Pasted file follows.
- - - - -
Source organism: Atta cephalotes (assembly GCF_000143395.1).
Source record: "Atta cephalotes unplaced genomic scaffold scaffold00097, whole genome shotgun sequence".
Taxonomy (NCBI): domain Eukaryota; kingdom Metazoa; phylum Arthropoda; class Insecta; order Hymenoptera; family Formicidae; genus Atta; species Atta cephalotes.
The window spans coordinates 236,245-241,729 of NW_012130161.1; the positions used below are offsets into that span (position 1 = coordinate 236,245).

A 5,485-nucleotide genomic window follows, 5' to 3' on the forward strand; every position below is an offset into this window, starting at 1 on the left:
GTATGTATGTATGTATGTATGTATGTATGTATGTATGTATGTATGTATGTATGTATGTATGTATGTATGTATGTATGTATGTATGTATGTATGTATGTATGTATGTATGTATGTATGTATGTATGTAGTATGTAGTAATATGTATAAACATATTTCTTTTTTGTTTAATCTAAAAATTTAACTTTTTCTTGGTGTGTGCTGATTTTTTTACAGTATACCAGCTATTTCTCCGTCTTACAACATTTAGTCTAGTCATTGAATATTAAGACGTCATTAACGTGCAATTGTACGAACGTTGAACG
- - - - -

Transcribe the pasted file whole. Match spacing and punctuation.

Source organism: Atta cephalotes (assembly GCF_000143395.1).
Source record: "Atta cephalotes unplaced genomic scaffold scaffold00097, whole genome shotgun sequence".
Taxonomy (NCBI): domain Eukaryota; kingdom Metazoa; phylum Arthropoda; class Insecta; order Hymenoptera; family Formicidae; genus Atta; species Atta cephalotes.
The window spans coordinates 236,245-241,729 of NW_012130161.1; the positions used below are offsets into that span (position 1 = coordinate 236,245).

A 5,485-nucleotide genomic window follows, 5' to 3' on the forward strand; every position below is an offset into this window, starting at 1 on the left:
GTATGTATGTATGTATGTATGTATGTATGTATGTATGTATGTATGTATGTATGTATGTATGTATGTATGTATGTATGTATGTATGTATGTATGTATGTATGTATGTATGTATGTATGTATGTATGTAGTATGTAGTAATATGTATAAACATATTTCTTTTTTGTTTAATCTAAAAATTTAACTTTTTCTTGGTGTGTGCTGATTTTTTTACAGTATACCAGCTATTTCTCCGTCTTACAACATTTAGTCTAGTCATTGAATATTAAGACGTCATTAACGTGCAATTGTACGAACGTTGAACG